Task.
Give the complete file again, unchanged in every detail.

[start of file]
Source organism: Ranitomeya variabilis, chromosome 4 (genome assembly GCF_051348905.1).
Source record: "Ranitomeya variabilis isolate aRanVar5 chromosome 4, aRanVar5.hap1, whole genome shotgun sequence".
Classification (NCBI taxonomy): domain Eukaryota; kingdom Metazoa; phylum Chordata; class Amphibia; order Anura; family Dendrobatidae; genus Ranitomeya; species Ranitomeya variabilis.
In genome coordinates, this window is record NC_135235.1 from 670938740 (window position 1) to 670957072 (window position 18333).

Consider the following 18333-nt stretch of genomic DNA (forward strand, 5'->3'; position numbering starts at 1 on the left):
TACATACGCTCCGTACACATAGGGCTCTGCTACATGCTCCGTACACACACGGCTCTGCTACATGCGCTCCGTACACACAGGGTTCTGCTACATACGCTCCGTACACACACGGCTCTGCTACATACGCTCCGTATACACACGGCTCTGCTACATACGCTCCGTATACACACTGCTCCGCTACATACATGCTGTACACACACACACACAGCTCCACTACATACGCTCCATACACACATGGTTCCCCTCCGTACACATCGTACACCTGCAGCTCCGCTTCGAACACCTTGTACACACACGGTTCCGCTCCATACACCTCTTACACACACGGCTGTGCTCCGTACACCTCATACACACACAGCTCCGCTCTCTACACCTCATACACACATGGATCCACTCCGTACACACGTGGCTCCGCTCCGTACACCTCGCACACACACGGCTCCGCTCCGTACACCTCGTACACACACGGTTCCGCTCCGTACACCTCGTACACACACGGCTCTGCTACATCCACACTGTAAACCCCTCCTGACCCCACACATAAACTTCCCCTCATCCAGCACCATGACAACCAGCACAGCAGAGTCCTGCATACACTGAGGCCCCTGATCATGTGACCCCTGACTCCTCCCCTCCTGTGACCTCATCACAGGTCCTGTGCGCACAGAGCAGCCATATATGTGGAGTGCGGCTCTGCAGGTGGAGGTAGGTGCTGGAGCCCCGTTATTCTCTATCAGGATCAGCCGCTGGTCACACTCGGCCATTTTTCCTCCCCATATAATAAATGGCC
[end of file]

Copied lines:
Source organism: Ranitomeya variabilis, chromosome 4 (genome assembly GCF_051348905.1).
Source record: "Ranitomeya variabilis isolate aRanVar5 chromosome 4, aRanVar5.hap1, whole genome shotgun sequence".
Classification (NCBI taxonomy): domain Eukaryota; kingdom Metazoa; phylum Chordata; class Amphibia; order Anura; family Dendrobatidae; genus Ranitomeya; species Ranitomeya variabilis.
In genome coordinates, this window is record NC_135235.1 from 670938740 (window position 1) to 670957072 (window position 18333).

Consider the following 18333-nt stretch of genomic DNA (forward strand, 5'->3'; position numbering starts at 1 on the left):
TACATACGCTCCGTACACATAGGGCTCTGCTACATGCTCCGTACACACACGGCTCTGCTACATGCGCTCCGTACACACAGGGTTCTGCTACATACGCTCCGTACACACACGGCTCTGCTACATACGCTCCGTATACACACGGCTCTGCTACATACGCTCCGTATACACACTGCTCCGCTACATACATGCTGTACACACACACACACAGCTCCACTACATACGCTCCATACACACATGGTTCCCCTCCGTACACATCGTACACCTGCAGCTCCGCTTCGAACACCTTGTACACACACGGTTCCGCTCCATACACCTCTTACACACACGGCTGTGCTCCGTACACCTCATACACACACAGCTCCGCTCTCTACACCTCATACACACATGGATCCACTCCGTACACACGTGGCTCCGCTCCGTACACCTCGCACACACACGGCTCCGCTCCGTACACCTCGTACACACACGGTTCCGCTCCGTACACCTCGTACACACACGGCTCTGCTACATCCACACTGTAAACCCCTCCTGACCCCACACATAAACTTCCCCTCATCCAGCACCATGACAACCAGCACAGCAGAGTCCTGCATACACTGAGGCCCCTGATCATGTGACCCCTGACTCCTCCCCTCCTGTGACCTCATCACAGGTCCTGTGCGCACAGAGCAGCCATATATGTGGAGTGCGGCTCTGCAGGTGGAGGTAGGTGCTGGAGCCCCGTTATTCTCTATCAGGATCAGCCGCTGGTCACACTCGGCCATTTTTCCTCCCCATATAATAAATGGCC